Consultation on the Infrastructure Levy

Blog by Rob Loughenbury, Director of Strategy Onward Homes


Consultation is underway on the details of an Infrastructure Levy that will replace Section 106. How should housing associations respond?

Social housing has greeted plans to introduce a new Infrastructure Levy with a slightly weary ‘if you must’. It will replace Section 106, the imperfect, but workable, way contributions are secured from housebuilders to pay for affordable housing and other infrastructure needs arising from development.

The big idea behind the Levy is to give local planning authorities more freedom around raising and spending money from development. Councils will be able to set different Levy rates for different kinds of development and collect it in a big pot available for infrastructure, as well as potentially for services or even to subsidise tax cuts. Revolutionary stuff.

The Levy will be a new sales tax, applied after a development is delivered, rather than negotiated at the outset. This will remove (some kinds of) negotiation from the planning process, as fixed rates mean the contribution is clear at the beginning and can be factored into land deals and viability planning. Of course, expect levy rates to be a new excuse for blood letting during local plan making.

What’s the catch?

There is real danger here for our sector. Around 78% of S106 is currently spent on new affordable homes. Despite some soggy promises to the contrary from Government, few people expect that a similar proportion of Levy proceeds will be spent in the same way, up against hot competition for funding from new roads, surgeries and schools.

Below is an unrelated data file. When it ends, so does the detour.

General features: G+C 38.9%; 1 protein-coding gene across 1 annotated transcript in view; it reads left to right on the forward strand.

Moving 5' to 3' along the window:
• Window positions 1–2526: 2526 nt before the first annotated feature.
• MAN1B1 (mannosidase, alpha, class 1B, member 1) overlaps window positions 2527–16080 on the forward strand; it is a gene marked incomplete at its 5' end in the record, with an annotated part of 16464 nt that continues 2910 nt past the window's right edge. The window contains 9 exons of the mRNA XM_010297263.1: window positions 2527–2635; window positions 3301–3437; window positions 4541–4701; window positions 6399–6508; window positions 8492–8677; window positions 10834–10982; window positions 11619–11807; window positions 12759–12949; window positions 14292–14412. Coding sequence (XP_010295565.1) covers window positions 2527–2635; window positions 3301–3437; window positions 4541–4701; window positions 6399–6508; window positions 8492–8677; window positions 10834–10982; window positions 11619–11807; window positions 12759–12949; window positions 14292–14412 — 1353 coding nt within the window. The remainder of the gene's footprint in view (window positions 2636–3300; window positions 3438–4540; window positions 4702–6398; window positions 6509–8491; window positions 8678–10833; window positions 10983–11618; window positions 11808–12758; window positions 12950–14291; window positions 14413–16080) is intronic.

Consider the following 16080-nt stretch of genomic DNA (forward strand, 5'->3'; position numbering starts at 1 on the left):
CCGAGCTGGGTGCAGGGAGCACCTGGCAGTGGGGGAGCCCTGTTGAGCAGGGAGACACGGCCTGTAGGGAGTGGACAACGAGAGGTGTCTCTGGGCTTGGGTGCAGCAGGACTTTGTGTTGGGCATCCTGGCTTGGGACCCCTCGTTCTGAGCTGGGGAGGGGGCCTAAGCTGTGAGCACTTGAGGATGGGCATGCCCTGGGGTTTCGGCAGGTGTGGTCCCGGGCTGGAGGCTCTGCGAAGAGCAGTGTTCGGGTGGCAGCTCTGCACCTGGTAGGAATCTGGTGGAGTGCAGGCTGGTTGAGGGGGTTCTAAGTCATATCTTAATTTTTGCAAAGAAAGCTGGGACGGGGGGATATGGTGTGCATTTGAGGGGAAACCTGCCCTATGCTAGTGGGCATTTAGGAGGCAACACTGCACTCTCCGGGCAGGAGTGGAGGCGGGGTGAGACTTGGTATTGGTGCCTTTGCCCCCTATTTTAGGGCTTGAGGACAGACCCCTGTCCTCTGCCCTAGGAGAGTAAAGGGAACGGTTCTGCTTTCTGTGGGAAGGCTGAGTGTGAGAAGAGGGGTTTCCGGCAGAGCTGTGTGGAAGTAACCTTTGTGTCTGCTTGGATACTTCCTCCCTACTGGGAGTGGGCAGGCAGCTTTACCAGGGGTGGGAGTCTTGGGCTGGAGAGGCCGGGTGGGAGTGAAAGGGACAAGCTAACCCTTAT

But realistically a number of horses have bolted. Government is committed to introducing the Levy  and is prioritising giving councils freedom on how money is raised and spent. A consultation is underway on the nuts and bolts but will not revisit or unpick the principles. Another consultation will follow but this is the one that matters.

Responding to the consultation

So what is the best thing for housing associations to say in response to the consultation?

If contributions from development are heading into a big pot, it is in our interest first to make that pot as big as possible, and second to get as much from it for affordable housing as we can.

Maximising developer contributions can be done by including as many different kinds of development in the Levy system as possible; small developments, warehouses, commercial, permitted developments. Lots of these don’t contribute, or don’t contribute much, to S106 currently. Money is leaking from the system and this is a good chance to hoover up more. This is precisely what Government is hoping will happen. We should heartily agree.

But maximising the proportion of Levy receipts that councils spend on affordable housing will be tougher. Councils will get more freedom to spend as they wish, come what may. In response, we should argue that Levy proceeds must be used to support capital investment, not to subsidise revenue based decisions (services, tax cuts). Council finance officers will murmur consent.

Chunks of income are earmarked for elsewhere, including a rather nebulous ‘administration fee’ and a ‘neighbourhood share’ for parish councils, or similar. These should be as small as possible. Only parish councils with a Neighbourhood Plan addressing affordable housing need should get anything.

A ‘right to require’ is proposed, where councils will get the freedom to require an in kind provision of affordable homes instead of cash. This should become a ‘requirement to require’ so that a percentage of Levy income is automatically converted into affordable homes where there is evidence of unmet local need, tied into the numbers in the local plan.

The clock is ticking

The punchline is that a series of pilots and a staged implementation stretching over several years is foreseen. We should argue that a full roll out must not happen until the pilots are complete and assessed – even for Councils who just want to get on with it –  so we can see how this all works in practice. Meanwhile, a new government may or may not be elected with ambitions for planning reform. The whole process could be junked and off we go again.